If you’re running for president and trying to win the New Hampshire primary, Market Days, in Concord, is exactly the sort of event you want to hit: thousands of potential supporters walking the streets, blissed out from balmy weather and fast food, just waiting for you to make your case.

As Steve Bullock worked his way through the Market Days crowd recently, he caused a mild ripple of interest — though while Bullock carried himself like a politician, and was trailed by a small entourage, not everyone knew who he was.

“I’m the governor of Montana, actually,” Bullock told one man.

“Wow!” the man replied. “Are you running for president?”

When Bullock said yes, the man chuckled. “It’s almost like I need to ask everybody!”

“They all could be,” Bullock acknowledged.

This lack of familiarity may not be surprising. Bullock only made his presidential candidacy official in May, and the swing through Market Days was his first stop on his first visit to New Hampshire since then.

That, in turn, may help explain why Bullock won't be on the stage when most other Democrats debate this Wednesday and Thursday. His campaign thought he'd made the cut, but the Democratic National Committee said a poll that would have gotten Bullock in didn't count. He will, apparently, participate in the next round of debates, in July.

Read more: How To Watch The Democratic Presidential Debates

As low as Bullock's profile has been to date, though, there’s one big achievement on his political resume that sets him apart. He was re-elected on the same day Donald Trump carried Montana by 20 points — making him the only 2020 Democrat who’s won a state that also backed the president.

That’s first big thing to know about Bullock’s candidacy. The second? He believes the best way for Democrats to win over at least some Trump voters is to focus on economic issues.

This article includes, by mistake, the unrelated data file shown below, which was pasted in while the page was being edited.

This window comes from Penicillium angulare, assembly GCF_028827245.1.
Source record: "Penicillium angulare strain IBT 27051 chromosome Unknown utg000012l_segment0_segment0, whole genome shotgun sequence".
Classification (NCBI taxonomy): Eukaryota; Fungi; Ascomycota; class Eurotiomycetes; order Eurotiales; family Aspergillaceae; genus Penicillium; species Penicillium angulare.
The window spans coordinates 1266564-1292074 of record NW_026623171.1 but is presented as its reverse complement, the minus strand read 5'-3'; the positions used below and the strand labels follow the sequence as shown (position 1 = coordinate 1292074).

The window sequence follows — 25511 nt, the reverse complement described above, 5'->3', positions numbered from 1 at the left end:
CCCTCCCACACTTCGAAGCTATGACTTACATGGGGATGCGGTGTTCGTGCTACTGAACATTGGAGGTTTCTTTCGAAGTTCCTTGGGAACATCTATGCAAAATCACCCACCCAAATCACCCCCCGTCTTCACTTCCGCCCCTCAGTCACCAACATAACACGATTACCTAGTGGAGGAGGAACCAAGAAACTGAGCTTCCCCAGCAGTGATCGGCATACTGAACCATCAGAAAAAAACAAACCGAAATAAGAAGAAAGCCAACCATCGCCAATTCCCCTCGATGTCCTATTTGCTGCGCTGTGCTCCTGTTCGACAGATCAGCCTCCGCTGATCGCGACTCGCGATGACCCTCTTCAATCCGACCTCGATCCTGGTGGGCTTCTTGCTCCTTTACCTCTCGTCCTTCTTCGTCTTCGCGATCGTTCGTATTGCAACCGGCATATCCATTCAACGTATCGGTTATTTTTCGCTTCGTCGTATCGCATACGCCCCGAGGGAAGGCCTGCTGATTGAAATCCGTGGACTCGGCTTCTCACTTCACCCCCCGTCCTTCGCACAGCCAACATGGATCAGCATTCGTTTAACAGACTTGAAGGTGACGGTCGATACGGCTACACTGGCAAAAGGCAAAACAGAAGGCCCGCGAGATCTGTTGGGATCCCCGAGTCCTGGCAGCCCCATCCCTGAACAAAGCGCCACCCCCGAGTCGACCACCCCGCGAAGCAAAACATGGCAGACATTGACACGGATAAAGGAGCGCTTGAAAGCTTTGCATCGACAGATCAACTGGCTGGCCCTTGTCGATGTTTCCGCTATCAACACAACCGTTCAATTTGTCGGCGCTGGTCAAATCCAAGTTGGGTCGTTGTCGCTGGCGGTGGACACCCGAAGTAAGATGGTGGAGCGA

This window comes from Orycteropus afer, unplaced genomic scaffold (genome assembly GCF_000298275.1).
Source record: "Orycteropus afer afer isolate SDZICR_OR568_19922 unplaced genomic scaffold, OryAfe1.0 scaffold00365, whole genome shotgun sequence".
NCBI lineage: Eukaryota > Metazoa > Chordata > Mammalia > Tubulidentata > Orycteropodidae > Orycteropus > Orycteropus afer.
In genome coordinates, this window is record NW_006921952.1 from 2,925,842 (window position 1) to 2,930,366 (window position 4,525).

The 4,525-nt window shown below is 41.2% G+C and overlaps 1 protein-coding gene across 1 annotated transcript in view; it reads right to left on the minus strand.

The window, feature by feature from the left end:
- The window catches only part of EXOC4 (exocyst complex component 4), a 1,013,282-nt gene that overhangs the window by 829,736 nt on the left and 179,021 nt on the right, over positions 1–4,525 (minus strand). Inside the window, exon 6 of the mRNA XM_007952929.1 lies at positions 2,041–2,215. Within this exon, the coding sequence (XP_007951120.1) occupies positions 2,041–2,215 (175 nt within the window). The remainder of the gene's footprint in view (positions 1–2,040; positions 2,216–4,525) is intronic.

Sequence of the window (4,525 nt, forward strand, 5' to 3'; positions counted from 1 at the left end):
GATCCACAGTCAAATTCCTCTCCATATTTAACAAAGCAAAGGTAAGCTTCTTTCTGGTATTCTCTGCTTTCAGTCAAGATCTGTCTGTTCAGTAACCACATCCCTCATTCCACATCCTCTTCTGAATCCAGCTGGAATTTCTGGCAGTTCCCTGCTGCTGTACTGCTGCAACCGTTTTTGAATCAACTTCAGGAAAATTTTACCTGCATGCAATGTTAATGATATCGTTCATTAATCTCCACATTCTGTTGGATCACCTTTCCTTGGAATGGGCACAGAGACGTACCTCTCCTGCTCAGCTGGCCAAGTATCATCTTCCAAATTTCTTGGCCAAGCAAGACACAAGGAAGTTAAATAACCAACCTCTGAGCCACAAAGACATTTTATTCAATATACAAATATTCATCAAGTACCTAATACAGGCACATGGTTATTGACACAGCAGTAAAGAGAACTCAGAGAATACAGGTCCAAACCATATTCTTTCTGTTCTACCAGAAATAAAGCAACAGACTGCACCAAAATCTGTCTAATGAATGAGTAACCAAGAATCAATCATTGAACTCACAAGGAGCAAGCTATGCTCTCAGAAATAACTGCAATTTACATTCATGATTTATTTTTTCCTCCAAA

“You gotta recognize, the average worker here, or anywhere else, hasn’t had an actual pay increase in 40 years, adjusted by real terms,” Bullock said in Concord. “Or, 44 percent of Americans don’t have 400 bucks in their pocket in case of emergency.

“If we’re not turning around saying we can actually make your life better — everybody ought to have that fair shot at a better life — then we’re missing something,” he added.

But if that makes Bullock sound like a twangier, Wrangler Jeans-wearing Sen. Elizabeth Warren, think again. While he touts his ability to expand Medicare in a red state, working with a heavily Republican legislature, Bullock doesn’t back so-called “Medicare for All.” Instead, he says that when it comes to healthcare reform, a public option is the right way to go.

To be clear, plenty of other 2020 Democratic candidates feel the same way. More unusual, by far, is Bullock’s belief that the death penalty should be available in cases that involve the “most heinous” federal crimes, like terrorism — though he’s quick to add some significant caveats.

“I’ve been attorney general, and I’ve been governor,” Bullock said. “There haven’t been any executions the whole time that I’ve served in public office, and there can be significant economic and racial disparities when it comes to the overall criminal justice system, and the death penalty as well.”

All of which raises an obvious question: Is Bullock a centrist, like former Vice President Joe Biden? Or a full-on progressive, like Warren and Sen. Bernie Sanders?

While this reporter's sense is that Bullock falls somewhere in between centrism and progressivism, the answer probably depends on your own criteria. That said, it’s worth noting that a Bullock executive order made Montana the first state to embrace net neutrality after the FCC repealed it; that Bullock was the first Montana governor to officiate at a same-sex wedding; and that NARAL Pro-Choice America says he has “strongly protected access” to abortion — a point he referenced repeatedly in New Hampshire.

“I’ve never once compromised on a woman’s right to make her own health care decisions in Montana, because that should be made by the woman, in consultation with her doctor, with her family and faith if she so chooses,” Bullock told one woman. "It shouldn’t be made by guys like us."

There's one more thing that stands out when you watch Bullock in action. When he gets the chance, he shows off an appealingly offbeat sense of humor.

During his Concord press gaggle, for example, a WGBH News reporter began a question this way: “Governor, tell me if I’m wrong here, but — ”

“You’re wrong!” Bullock exclaimed. “Just kidding. Sorry.”

A minute later, it was another reporter’s turn. “You’re here in New Hampshire — ”

“I sure am!” Bullock bellowed happily, briefly throwing her and everybody else.

In a jam-packed field in which everyone is seeking a way to stand out, there are worse traits for a candidate to have.